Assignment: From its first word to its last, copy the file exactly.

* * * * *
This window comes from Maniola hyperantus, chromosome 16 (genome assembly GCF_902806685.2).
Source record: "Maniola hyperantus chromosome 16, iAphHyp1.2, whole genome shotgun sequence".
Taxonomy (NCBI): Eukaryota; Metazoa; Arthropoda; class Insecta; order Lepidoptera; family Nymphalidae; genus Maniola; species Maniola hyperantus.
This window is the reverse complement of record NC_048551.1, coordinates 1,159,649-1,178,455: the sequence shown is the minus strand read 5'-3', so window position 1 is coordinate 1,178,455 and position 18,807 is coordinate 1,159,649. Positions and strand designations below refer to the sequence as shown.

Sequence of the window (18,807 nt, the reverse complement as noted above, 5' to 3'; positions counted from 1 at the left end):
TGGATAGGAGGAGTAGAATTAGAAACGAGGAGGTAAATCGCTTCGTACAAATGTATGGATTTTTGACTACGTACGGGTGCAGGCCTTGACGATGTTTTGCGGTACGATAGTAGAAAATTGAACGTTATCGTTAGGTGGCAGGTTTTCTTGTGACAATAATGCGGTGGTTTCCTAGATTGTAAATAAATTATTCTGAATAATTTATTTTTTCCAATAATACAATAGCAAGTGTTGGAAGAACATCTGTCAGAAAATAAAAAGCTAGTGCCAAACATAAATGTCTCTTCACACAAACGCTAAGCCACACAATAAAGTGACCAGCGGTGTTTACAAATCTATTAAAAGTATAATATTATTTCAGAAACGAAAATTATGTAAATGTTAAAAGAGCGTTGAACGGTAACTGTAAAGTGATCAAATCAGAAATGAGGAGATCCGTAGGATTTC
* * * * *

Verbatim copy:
This window comes from Maniola hyperantus, chromosome 16 (genome assembly GCF_902806685.2).
Source record: "Maniola hyperantus chromosome 16, iAphHyp1.2, whole genome shotgun sequence".
Taxonomy (NCBI): Eukaryota; Metazoa; Arthropoda; class Insecta; order Lepidoptera; family Nymphalidae; genus Maniola; species Maniola hyperantus.
This window is the reverse complement of record NC_048551.1, coordinates 1,159,649-1,178,455: the sequence shown is the minus strand read 5'-3', so window position 1 is coordinate 1,178,455 and position 18,807 is coordinate 1,159,649. Positions and strand designations below refer to the sequence as shown.

Sequence of the window (18,807 nt, the reverse complement as noted above, 5' to 3'; positions counted from 1 at the left end):
TGGATAGGAGGAGTAGAATTAGAAACGAGGAGGTAAATCGCTTCGTACAAATGTATGGATTTTTGACTACGTACGGGTGCAGGCCTTGACGATGTTTTGCGGTACGATAGTAGAAAATTGAACGTTATCGTTAGGTGGCAGGTTTTCTTGTGACAATAATGCGGTGGTTTCCTAGATTGTAAATAAATTATTCTGAATAATTTATTTTTTCCAATAATACAATAGCAAGTGTTGGAAGAACATCTGTCAGAAAATAAAAAGCTAGTGCCAAACATAAATGTCTCTTCACACAAACGCTAAGCCACACAATAAAGTGACCAGCGGTGTTTACAAATCTATTAAAAGTATAATATTATTTCAGAAACGAAAATTATGTAAATGTTAAAAGAGCGTTGAACGGTAACTGTAAAGTGATCAAATCAGAAATGAGGAGATCCGTAGGATTTC